Pathways, background and outcomes of the transition to adulthood in the early 2000s in Hungary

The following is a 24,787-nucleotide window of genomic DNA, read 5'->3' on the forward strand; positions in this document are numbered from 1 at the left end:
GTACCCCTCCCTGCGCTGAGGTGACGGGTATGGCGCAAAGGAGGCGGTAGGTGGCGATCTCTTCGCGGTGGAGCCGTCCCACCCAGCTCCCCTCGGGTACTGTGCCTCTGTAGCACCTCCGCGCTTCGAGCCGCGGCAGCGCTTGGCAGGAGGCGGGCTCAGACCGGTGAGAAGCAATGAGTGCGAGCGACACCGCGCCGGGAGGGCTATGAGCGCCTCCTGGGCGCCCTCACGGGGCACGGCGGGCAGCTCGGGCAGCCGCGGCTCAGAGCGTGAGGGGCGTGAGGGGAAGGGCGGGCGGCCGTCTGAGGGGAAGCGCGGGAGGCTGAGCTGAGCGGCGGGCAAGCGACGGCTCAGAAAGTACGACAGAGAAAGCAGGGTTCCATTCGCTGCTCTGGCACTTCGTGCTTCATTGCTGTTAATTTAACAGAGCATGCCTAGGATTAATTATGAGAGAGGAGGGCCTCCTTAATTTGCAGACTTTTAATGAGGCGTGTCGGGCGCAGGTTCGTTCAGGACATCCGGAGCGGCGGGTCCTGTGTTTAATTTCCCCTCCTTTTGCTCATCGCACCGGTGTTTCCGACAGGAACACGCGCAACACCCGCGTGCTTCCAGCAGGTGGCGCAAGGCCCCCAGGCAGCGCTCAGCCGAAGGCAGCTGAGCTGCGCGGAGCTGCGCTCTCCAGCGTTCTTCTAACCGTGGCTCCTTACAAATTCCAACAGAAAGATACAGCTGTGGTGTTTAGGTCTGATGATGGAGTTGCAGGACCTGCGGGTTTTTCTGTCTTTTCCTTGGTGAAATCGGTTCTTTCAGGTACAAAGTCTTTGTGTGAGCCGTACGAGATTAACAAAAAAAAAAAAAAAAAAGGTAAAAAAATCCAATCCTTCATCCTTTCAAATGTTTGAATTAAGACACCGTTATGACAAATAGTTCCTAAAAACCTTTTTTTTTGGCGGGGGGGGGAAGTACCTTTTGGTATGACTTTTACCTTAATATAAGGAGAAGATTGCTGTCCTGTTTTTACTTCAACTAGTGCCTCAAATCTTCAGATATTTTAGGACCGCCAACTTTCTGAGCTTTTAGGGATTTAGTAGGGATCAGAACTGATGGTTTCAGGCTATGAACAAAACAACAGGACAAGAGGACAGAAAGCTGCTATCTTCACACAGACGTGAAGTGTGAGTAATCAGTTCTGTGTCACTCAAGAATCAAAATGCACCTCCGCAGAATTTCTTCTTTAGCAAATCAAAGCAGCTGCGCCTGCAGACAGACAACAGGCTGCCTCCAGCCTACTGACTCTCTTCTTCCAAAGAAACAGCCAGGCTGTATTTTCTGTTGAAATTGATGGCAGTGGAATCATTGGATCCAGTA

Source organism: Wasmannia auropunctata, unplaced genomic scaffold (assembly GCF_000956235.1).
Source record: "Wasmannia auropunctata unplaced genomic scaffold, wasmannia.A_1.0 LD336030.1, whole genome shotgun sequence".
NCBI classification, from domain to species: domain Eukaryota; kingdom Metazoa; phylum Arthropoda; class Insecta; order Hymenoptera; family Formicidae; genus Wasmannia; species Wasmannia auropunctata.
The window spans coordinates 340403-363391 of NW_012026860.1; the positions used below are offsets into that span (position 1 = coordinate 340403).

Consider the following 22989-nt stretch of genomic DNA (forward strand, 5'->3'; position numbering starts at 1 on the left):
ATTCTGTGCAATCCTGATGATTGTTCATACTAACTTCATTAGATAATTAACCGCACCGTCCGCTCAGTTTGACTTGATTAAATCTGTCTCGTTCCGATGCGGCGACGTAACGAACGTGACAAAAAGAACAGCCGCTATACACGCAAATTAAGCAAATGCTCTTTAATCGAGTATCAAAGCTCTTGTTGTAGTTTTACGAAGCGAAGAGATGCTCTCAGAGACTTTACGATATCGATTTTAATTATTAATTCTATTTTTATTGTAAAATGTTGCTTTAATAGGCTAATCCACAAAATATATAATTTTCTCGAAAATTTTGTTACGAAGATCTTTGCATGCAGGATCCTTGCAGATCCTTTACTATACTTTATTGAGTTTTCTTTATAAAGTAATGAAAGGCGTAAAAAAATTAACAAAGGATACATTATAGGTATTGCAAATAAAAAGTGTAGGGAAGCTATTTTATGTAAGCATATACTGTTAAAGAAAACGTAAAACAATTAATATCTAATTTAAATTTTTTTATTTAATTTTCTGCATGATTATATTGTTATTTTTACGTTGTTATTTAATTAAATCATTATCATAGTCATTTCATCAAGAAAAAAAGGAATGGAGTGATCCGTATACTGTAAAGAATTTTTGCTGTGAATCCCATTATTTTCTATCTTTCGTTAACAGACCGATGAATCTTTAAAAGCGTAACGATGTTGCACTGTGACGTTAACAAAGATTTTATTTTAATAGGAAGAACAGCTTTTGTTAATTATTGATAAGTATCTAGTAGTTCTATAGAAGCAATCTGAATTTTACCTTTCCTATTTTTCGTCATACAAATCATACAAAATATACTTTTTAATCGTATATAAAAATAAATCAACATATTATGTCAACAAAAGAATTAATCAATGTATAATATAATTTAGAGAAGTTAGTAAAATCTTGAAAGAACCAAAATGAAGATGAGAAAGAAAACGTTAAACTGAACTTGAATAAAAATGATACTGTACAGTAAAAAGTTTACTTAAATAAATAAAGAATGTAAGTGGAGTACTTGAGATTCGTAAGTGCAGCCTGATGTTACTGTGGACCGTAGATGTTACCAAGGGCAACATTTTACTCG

AbstractIn the present paper, we analyze the process of the transition to adulthood in contemporary Hungary. We identify typical pathways, describe them in terms of role transitions, as well as regarding their socio-economic and family background and various outcomes. In order to do so, we regard the transition to adulthood as a multi-dimensional and dynamic process. Using longitudinal data from four waves of the Hungarian Generations and Gender Survey (2001–2012), we apply the method of two-step latent class analysis to study the 1981–1983 birth cohort between ages 18–20 and 29–31. Our results indicate that the transitory period between adolescence and adulthood can be characterized by quite different role configurations. Four different pathways were identified. The most common one is characterized by prolonged education and delayed family formation (51%). Every fourth young person become employed early and form their own family late (24%), while 17% belongs to the early family formation group. Interestingly, the pathway that resembles a standard, linear model of transition to adulthood the most (rapid family formation after prolonged education) is the least frequent (9%). The four different pathways differ regarding their background and outcomes. Our results suggest that both becoming independent “too early” and “being stuck” in the postadolescent life phase may be associated with social disadvantage and they contribute to the transmission of social disadvantage across generations. Contrastingly, following the pathway of rapid family formation after prolonged education is a kind of “social privilege” and often leads to the most advantageous socio-economic status and wellbeing at around age 30.